By Amanda Hodge
November 19, 2016
As Jakarta’s Christian, ethnic Chinese governor fights for his political future and freedom, one thought must weigh heavily on his mind — no accused in almost half a century has won a blasphemy case in Indonesia.
Since named a police suspect on blasphemy charges this week, Basuki “Ahok” Tjahaja Purnama has spent his days reassuring ¬supporters he will not capitulate and end his re-election bid.
His opponents — a coalition of conservative Islamic groups and opposition leaders fielding their own candidates in February’s gubernatorial polls — are just as adamant Ahok must be jailed before the elections.
Whether he wins or loses, this battle could prove a watershed moment for this moderate -Muslim-majority nation.
Indonesia has long been viewed by Western allies as a model of religious pluralism and stable democracy in the region, but mobilisation this month of more than 100,000 moderates and conservatives marching side-by-side to demand the once unassailably popular Ahok be punished for insulting Islam has raised questions about the direction of the country.
Ahok’s purported crime was to question the political motivations behind an edict by Islamic conservatives that the Koran forbids Muslims voting for non-Muslims.
Human Rights Watch campaigner Andreas Harsono fears the country’s blasphemy laws have proved such an effective political tool that they will be used more frequently. “I think by next February Ahok will be detained. I don’t think even the political ¬forces that support Ahok can turn this around. I hope I am wrong.”
For Harsono, and thousands of others expected to march through Jakarta today in defence of pluralism, the crisis is a battle for the soul of the largely tolerant capital amid fears of a “Pakistan¬isation of ¬Indonesia”.
There are parallels with a case in Pakistan six years ago that led to the assassination of liberal Punjab governor Salman Taseer.
Progressive Pakistanis were shocked when Taseer’s killer — his bodyguard — was showered with rose petals by lawyers and supporters as he entered court. Many protested it did not reflect Pakistani society, a moderate Sufi Islamic culture far from the austere creed of Arab Wahabism. His killer claimed he acted out of religious duty because Taseer was seeking a pardon for a Christian woman sentenced to death for blasphemy, and to amend laws frequently used to oppress minorities and settle personal scores.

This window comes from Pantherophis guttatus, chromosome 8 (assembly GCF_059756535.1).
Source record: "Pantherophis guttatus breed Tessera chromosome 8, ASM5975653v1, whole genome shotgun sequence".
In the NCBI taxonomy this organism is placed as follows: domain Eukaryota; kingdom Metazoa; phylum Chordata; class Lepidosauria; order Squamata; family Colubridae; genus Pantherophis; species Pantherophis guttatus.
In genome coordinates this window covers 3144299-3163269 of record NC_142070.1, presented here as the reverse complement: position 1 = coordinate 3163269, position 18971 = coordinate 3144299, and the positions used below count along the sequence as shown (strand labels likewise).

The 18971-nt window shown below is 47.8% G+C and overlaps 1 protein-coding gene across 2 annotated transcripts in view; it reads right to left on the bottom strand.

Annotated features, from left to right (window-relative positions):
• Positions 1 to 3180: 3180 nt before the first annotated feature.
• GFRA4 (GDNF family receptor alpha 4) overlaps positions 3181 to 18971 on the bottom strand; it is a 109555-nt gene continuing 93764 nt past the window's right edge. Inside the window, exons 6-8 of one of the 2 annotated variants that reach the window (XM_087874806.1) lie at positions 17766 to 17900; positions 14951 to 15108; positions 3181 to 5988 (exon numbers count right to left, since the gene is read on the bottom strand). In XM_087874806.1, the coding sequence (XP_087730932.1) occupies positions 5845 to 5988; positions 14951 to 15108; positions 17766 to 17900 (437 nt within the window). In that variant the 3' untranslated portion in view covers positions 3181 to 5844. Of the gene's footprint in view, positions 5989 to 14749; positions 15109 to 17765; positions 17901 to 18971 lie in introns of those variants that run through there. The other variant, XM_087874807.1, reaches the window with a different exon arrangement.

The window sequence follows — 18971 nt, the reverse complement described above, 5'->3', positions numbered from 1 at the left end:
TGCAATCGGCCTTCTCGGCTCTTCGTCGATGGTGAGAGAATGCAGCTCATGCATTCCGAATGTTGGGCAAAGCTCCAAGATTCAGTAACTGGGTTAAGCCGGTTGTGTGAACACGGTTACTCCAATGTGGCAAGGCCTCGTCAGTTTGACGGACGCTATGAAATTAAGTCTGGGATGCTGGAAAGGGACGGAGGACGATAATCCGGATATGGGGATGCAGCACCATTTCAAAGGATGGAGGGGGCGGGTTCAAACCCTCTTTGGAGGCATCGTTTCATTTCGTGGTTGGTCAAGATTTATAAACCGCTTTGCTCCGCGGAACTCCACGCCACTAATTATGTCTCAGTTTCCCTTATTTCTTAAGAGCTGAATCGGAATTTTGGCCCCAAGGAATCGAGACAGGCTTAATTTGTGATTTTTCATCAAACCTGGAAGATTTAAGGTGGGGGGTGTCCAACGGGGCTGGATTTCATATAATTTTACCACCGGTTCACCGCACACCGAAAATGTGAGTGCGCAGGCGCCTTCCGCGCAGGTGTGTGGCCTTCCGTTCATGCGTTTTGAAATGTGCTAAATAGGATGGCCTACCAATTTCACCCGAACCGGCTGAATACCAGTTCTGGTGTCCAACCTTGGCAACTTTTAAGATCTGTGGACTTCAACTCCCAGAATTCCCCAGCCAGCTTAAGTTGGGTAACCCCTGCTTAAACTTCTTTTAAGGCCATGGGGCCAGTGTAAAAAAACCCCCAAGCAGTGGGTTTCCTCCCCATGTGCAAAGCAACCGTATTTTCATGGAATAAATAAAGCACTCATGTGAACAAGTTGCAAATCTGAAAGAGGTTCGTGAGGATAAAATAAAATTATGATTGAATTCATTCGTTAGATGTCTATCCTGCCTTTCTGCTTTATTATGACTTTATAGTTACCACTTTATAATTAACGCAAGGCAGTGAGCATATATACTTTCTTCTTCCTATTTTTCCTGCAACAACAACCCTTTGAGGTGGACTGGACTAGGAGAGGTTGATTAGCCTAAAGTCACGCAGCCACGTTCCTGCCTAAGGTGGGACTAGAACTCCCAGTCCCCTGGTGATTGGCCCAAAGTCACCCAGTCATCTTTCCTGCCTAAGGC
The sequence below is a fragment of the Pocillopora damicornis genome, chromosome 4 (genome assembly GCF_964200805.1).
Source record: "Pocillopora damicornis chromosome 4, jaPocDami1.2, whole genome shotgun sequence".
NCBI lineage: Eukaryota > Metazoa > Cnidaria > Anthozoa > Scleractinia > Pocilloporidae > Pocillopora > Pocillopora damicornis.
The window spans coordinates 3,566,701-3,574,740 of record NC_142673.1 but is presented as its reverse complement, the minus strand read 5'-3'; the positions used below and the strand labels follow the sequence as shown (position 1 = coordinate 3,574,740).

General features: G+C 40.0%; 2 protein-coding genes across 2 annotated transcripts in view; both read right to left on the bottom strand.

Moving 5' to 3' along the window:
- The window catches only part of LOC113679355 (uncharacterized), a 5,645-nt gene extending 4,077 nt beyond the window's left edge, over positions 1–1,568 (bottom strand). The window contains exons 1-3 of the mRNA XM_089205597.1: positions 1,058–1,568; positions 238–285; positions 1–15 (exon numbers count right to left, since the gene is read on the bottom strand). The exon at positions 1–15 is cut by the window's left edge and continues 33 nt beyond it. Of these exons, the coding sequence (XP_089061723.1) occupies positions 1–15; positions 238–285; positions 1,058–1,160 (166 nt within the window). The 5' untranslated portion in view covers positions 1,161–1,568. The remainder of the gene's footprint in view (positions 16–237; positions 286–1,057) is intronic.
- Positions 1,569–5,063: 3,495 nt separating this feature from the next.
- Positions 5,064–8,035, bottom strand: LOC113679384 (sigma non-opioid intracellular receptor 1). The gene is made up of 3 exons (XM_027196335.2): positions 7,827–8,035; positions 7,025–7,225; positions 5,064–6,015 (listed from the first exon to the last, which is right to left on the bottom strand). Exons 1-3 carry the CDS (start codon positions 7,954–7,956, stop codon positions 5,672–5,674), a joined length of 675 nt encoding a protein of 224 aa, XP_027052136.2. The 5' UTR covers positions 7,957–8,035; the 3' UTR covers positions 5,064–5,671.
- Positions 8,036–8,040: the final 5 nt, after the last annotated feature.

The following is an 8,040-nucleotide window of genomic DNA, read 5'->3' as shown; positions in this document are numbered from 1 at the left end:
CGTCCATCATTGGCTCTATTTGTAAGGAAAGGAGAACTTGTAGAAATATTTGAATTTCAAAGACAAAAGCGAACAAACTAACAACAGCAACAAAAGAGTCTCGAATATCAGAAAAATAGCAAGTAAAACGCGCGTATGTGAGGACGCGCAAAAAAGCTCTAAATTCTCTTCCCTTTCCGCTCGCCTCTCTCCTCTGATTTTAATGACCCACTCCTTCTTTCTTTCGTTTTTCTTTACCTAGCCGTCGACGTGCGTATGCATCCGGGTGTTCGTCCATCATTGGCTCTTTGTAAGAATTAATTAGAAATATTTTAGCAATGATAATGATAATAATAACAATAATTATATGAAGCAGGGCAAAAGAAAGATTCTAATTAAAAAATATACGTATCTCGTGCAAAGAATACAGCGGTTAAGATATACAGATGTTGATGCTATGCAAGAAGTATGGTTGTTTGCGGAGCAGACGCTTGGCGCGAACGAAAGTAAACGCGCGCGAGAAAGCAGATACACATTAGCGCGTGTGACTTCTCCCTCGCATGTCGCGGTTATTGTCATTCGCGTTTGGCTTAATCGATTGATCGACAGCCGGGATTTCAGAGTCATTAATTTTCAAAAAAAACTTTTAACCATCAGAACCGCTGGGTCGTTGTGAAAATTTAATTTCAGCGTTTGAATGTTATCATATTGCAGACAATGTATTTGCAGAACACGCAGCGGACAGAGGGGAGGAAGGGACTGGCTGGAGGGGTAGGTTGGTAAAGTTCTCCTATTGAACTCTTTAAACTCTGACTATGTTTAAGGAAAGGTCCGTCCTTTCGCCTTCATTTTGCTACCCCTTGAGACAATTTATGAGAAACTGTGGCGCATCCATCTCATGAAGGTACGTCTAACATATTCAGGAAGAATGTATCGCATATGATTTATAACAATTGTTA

As in Indonesia today, moderate and extremist Muslim Pakistanis, who might have clashed on every other issue from honour killings to the Taliban, found themselves united. ¬Taseer’s murder had a chilling effect on public debate and many look back on that moment as a marker for ¬middle-class Pakistan’s switch to a more conservative Islam.
“Blasphemy laws go straight to the fundamentals of faith … It’s the one issue on which hard-line groups can mobilise mainstream opinion so effectively because they raise the stakes so high,” says Omar Wairach, a former Islamabad-based journalist and spokesman for Amnesty International.
Indonesia had its chance to ¬repeal its blasphemy laws — a ¬legacy of the dying days of the Sukarno era. The late, liberal Muslim scholar and former president Abdurrahman Wahid led an unsuccessful 2009 petition of the Constitutional Court, arguing the laws violated the enshrined right to religious freedom. His daughter Yenny says he was motivated by the escalation of blasphemy charges under successor Susilo Bambang Yudhoyono.
The Setara Institute says 15 blasphemy cases were tried from 1965 to 1998. In SBY’s 10 years in power, from 2004 to 2014, some 51 cases were tried, with a 100 per cent conviction rate.
Many believe President Joko Widodo, whose PDI-P backs Ahok’s re-election bid, was referring to SBY when he blamed ¬“political actors” for the violence at the November 4 rally. SBY’s eldest son, Agus Harimurti Yudhoyono, is one of Ahok’s rivals.
Yenny Wahid suspects Indonesians would be less likely to support the laws’ repeal today than even a decade ago. “I have met rational, highly educated individuals who say Ahok crossed a line,” she says.
Even she drew breath when she heard Ahok’s speech, though she rejects the concept of -blasphemy. “We have been working so hard to promote tolerance and pluralism but the sentiment at the moment is so raw over this issue. For me, the real challenge now is how to peel the moderates away from the radicals?”
Analysts believe charging Ahok with blasphemy was intended to do just that; ¬separate moderates content to let the law take its course from the radicals and powerbrokers who will not relent until they have their biggest scalp. In such an environment, it is far from clear Ahok can defeat the charge, but his failure would “set an ugly precedent” for Indonesia, Wairach says. “People should look to Pakistan and see the dangers of these laws.”